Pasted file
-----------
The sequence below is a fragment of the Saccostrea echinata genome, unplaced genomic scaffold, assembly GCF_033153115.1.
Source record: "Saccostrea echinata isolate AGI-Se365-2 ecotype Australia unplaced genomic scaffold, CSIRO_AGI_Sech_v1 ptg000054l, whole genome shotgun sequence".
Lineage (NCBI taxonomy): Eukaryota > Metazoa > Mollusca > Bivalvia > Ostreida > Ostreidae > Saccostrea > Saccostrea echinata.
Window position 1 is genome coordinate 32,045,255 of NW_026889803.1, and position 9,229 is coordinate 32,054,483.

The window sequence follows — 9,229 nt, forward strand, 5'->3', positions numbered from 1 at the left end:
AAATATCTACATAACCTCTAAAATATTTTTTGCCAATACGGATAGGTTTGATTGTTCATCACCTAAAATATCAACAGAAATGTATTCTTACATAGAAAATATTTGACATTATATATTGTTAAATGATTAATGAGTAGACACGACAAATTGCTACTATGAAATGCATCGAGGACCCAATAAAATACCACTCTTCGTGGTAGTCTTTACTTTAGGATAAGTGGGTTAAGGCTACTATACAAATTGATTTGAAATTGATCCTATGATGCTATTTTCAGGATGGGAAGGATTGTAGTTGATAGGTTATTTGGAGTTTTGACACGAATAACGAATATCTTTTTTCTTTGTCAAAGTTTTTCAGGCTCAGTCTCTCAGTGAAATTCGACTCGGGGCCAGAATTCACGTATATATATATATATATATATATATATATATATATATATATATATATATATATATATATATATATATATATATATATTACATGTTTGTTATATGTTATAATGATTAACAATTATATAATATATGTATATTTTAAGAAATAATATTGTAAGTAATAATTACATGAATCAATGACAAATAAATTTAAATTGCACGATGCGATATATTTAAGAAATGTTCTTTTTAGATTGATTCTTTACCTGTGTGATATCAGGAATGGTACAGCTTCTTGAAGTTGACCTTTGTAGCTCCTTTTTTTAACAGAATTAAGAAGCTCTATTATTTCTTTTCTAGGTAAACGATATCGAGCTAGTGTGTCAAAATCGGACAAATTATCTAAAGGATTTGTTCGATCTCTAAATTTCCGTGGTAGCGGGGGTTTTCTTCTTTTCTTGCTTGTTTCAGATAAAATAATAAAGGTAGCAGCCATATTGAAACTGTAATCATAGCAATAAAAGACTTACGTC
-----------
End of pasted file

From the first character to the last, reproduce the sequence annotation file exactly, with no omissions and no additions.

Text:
The sequence below is a fragment of the Saccostrea echinata genome, unplaced genomic scaffold, assembly GCF_033153115.1.
Source record: "Saccostrea echinata isolate AGI-Se365-2 ecotype Australia unplaced genomic scaffold, CSIRO_AGI_Sech_v1 ptg000054l, whole genome shotgun sequence".
Lineage (NCBI taxonomy): Eukaryota > Metazoa > Mollusca > Bivalvia > Ostreida > Ostreidae > Saccostrea > Saccostrea echinata.
Window position 1 is genome coordinate 32,045,255 of NW_026889803.1, and position 9,229 is coordinate 32,054,483.

The window sequence follows — 9,229 nt, forward strand, 5'->3', positions numbered from 1 at the left end:
AAATATCTACATAACCTCTAAAATATTTTTTGCCAATACGGATAGGTTTGATTGTTCATCACCTAAAATATCAACAGAAATGTATTCTTACATAGAAAATATTTGACATTATATATTGTTAAATGATTAATGAGTAGACACGACAAATTGCTACTATGAAATGCATCGAGGACCCAATAAAATACCACTCTTCGTGGTAGTCTTTACTTTAGGATAAGTGGGTTAAGGCTACTATACAAATTGATTTGAAATTGATCCTATGATGCTATTTTCAGGATGGGAAGGATTGTAGTTGATAGGTTATTTGGAGTTTTGACACGAATAACGAATATCTTTTTTCTTTGTCAAAGTTTTTCAGGCTCAGTCTCTCAGTGAAATTCGACTCGGGGCCAGAATTCACGTATATATATATATATATATATATATATATATATATATATATATATATATATATATATATATATATATATATATATATTACATGTTTGTTATATGTTATAATGATTAACAATTATATAATATATGTATATTTTAAGAAATAATATTGTAAGTAATAATTACATGAATCAATGACAAATAAATTTAAATTGCACGATGCGATATATTTAAGAAATGTTCTTTTTAGATTGATTCTTTACCTGTGTGATATCAGGAATGGTACAGCTTCTTGAAGTTGACCTTTGTAGCTCCTTTTTTTAACAGAATTAAGAAGCTCTATTATTTCTTTTCTAGGTAAACGATATCGAGCTAGTGTGTCAAAATCGGACAAATTATCTAAAGGATTTGTTCGATCTCTAAATTTCCGTGGTAGCGGGGGTTTTCTTCTTTTCTTGCTTGTTTCAGATAAAATAATAAAGGTAGCAGCCATATTGAAACTGTAATCATAGCAATAAAAGACTTACGTC